Racism In The Peoples Party Of Canada? You Don’t Say . . .

As we enter the last day of advance voting in the 2021 surprise Canadian Federal Election, I present you with a reblog of an entry that I wrote back in May, but completely forgot about.

While this writing makes clear where my vote is NOT going, I will not pick a side this time around by telling you where my vote is going (despite going liberal last time around).
Though there are 2 primary contenders in the Canadian system, remember that votes for smaller national contenders are not technically wasted votes. Even if a party like the Greens, Bloc or NDP don’t have a hope in hell of ever winning a majority, their influence rises with the amount of support they get from us voters.

While it amuses me to see conservatives concerned about the PPC potentially eating into the Conservative parties voter base (presumably to the benefit of the Trudeau Liberals), I am aware that Trudeau isn’t looking the best even on the left these days. If people are viewing this vote in the typical American mindset, they may be tempted to sit this one out.

Don’t do it. Even if the party that you don’t like regains (or takes) control, more votes for smaller national contenders means less overall influence of even the dominant players. The difference that is a majority or a minority government.

You can stay home and allow a majority for the liberals (seems unlikely) or the conservatives. Or you can explore another contender and potentially have either L or C win federally, but under a minority status. Unlike the virtually unchecked parliamentary boundaries of a majority, a minority is constrained by needing the approval of the next most powerful party. After all, nothing gets done without those votes.

As idiotic as calling this election seemingly was, don’t sit it out. Instead, be glad for the opportunity that options has afforded us in our democratic choices.

A Raindrop In The Ocean

Today’s post is, by my standards, low-hanging fruit. If I told you that writing this didn’t bring about a healthy dose of joy to my day, I would be lying. It would be like seeing live footage of Jason Kenny or Donald Trump slipping on a banana peel and falling on their ass.

If you ain’t laughing, you’re either delusional or full of shit (probably both). But anyway, on with the show.

Just as Justin Trudeau seems to have finally gotten the national vaccination program onto a similar trajectory as Joe Biden’s (as evidenced by my recent retrieval of my first Pfizer shot a week ago), the 2 factions of the Canadian Conservative political sphere appear to be embroiled in a spat of sorts.
Andrew told the teacher that Max was being a naughty boy. Or as it were, the Progressive Conservatives told the media that the Peoples Party were…

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Memes And Misinformation – When Did Sharing Become More Important Then Integrity?

3 years before the 2016 circus and the insanity that followed, I asked this question:

/// Why is sharing the information more important then actually checking if its correct? ///

How things stay the same.

A Raindrop In The Ocean

Social media  is a great tool for spreading all kinds of information far and wide, free of charge. Everything you could possibly imagine or want to find and share with others, can be done so with the click of a mouse, the tap of a screen, or the press of a button.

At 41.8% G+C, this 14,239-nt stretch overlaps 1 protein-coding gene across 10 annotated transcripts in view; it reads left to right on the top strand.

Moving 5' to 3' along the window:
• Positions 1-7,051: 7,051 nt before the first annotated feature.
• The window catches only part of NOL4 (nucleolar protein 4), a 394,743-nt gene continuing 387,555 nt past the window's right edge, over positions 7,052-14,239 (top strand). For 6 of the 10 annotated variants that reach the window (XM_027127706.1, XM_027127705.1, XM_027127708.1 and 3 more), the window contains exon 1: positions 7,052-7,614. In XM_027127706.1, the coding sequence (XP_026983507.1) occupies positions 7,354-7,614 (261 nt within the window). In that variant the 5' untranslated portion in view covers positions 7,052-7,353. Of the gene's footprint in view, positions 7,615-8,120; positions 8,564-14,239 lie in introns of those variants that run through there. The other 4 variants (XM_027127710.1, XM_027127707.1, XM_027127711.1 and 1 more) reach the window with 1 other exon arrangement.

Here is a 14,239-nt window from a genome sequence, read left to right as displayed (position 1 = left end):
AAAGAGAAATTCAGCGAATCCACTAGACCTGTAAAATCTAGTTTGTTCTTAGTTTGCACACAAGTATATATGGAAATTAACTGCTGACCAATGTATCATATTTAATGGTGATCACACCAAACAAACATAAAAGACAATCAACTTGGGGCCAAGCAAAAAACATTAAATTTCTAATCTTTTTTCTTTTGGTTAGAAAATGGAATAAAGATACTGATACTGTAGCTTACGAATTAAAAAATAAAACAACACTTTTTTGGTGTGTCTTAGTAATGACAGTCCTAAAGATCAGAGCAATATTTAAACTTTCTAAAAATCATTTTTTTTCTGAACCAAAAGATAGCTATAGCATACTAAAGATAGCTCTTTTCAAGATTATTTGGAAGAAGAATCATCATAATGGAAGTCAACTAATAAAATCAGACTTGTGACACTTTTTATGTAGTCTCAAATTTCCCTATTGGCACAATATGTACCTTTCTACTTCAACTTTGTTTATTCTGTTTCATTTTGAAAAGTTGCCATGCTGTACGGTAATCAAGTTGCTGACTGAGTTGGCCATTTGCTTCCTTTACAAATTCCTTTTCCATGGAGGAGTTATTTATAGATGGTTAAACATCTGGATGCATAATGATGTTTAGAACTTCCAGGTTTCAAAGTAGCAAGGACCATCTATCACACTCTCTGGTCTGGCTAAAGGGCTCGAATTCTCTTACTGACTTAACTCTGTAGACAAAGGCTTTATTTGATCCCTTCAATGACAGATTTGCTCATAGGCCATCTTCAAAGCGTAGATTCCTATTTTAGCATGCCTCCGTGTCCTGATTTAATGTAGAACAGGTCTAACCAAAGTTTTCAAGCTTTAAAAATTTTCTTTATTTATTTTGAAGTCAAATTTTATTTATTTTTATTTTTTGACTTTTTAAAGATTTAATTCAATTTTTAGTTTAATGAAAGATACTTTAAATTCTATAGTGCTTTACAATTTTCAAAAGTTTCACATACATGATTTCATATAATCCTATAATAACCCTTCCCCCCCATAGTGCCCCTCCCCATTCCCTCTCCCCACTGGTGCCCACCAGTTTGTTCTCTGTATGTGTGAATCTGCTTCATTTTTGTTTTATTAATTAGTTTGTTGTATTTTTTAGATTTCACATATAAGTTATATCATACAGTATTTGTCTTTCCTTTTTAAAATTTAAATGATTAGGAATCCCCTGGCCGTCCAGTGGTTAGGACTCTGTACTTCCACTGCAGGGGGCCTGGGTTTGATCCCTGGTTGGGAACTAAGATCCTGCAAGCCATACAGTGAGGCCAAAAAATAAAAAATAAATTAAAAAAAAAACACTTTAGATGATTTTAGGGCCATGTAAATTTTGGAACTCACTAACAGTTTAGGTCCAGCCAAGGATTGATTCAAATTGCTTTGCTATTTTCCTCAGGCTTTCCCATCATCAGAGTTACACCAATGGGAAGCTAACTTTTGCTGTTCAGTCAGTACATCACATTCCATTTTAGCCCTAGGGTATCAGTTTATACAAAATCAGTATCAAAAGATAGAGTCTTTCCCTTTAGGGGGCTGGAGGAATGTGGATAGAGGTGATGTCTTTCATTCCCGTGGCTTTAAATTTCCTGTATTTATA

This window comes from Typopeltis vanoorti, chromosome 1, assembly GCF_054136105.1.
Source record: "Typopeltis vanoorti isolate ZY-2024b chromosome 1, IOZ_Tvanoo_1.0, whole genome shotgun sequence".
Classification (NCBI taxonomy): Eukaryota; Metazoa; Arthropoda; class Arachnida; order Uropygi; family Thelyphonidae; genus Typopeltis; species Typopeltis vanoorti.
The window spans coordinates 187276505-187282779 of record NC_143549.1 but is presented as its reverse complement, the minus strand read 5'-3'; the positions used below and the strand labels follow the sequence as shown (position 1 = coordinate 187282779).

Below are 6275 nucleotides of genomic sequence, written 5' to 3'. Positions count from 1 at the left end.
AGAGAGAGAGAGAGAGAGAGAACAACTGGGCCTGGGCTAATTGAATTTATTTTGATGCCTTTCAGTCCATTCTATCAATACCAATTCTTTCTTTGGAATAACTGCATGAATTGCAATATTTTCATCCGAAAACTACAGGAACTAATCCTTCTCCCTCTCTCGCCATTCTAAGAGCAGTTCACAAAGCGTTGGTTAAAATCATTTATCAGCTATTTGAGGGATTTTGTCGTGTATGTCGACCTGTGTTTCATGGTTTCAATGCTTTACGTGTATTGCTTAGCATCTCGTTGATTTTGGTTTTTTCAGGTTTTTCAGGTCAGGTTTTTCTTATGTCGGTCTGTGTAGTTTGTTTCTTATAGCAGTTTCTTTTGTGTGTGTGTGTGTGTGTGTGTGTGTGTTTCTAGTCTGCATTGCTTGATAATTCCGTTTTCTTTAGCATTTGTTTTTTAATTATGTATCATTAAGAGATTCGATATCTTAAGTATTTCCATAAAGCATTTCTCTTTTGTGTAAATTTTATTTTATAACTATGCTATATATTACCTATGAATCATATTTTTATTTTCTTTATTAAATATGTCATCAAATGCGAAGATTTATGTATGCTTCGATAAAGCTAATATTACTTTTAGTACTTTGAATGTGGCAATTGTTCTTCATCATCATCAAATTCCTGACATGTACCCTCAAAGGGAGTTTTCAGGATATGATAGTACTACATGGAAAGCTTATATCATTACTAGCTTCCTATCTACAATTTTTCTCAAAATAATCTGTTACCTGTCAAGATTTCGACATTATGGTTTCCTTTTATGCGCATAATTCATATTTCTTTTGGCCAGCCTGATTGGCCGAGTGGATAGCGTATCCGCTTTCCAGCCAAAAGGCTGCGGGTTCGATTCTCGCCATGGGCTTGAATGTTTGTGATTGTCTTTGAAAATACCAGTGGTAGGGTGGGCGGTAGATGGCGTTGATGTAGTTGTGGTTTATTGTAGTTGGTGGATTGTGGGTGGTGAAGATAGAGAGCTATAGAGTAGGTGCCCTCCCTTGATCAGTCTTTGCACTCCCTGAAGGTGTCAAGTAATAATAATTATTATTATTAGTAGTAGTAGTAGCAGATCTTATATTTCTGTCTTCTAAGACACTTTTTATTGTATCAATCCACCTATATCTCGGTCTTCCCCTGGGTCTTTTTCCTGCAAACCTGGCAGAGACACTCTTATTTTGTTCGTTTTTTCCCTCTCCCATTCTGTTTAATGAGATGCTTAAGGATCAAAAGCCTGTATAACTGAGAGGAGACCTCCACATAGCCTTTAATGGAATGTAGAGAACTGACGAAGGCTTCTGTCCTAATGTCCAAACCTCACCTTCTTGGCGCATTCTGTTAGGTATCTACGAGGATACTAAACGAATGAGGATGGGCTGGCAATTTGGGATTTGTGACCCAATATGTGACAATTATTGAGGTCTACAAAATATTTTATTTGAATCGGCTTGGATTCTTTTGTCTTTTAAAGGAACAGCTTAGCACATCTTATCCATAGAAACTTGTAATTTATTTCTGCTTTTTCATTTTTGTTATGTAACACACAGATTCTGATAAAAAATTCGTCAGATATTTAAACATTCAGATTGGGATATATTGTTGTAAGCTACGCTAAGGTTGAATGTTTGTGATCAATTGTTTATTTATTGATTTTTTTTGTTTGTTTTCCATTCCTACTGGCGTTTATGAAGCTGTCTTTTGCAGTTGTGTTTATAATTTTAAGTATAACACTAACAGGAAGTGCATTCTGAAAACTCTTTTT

However, these social networking platforms have increasingly become a tool for spreading MISinformation of all kinds. From small, locally targeted stuff that affects a single organization, community, region. To national and internationally targeted ones, which quickly get attention all over the world in a very short period of time.

One example of this, came out of the recent flooding in Calgary.

It was being spread on social media, that price gouging by business’s was occurring during the flooding. Some examples, were some small convenience store and  Home Depot  “overcharging” for a case of 24 water…

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“Did Racist Images in Dr. Seuss Books Contribute to War Crimes?” – (COUNTERPUNCH)

Though I am coming out with this post a bit late in the game, this article is nonetheless worth a quick read. And a share if your timeline is filled with Dr. Seuss apologists. If only we cared as much about climate change and inequality within our human societies as much as we care about a set of fucking children’s books . . .

But I digress.

Though it may be impossible to change the mind of those willing to scapegoat the infamous and often ambiguous they (“They want to censor *placeholder*!”, “They want to ban *placeholder*!”. And my personal favourite, “They are snowflakes!!”), sharing the origin article can’t hurt.

A short excerpt:

“I didn’t realize Dr. Seuss made us all racists,” he quipped.

As usual, a flippant retort to a flippant remark moves the conversation nowhere. One has to dig a bit deeper.

The six newly delisted books (And to Think That I Saw It on Mulberry Street, If I Ran the Zoo, McElligot’s Pool, On Beyond Zebra!, The Cat’s Quizzer, and The Cat’s Quizzer) were all created between 1935 and 1976, a time when racist imagery in cartoons was as common as giant noses. And while these six books have been (in today’s vernacular) “cancelled,” no one is suggesting that they are in the same league as the infamous Censored Eleven—a group of Looney Tunes and Merrie Melodies cartoons that were considered so offensive toward African Americans that they were pulled from syndication way back in 1968.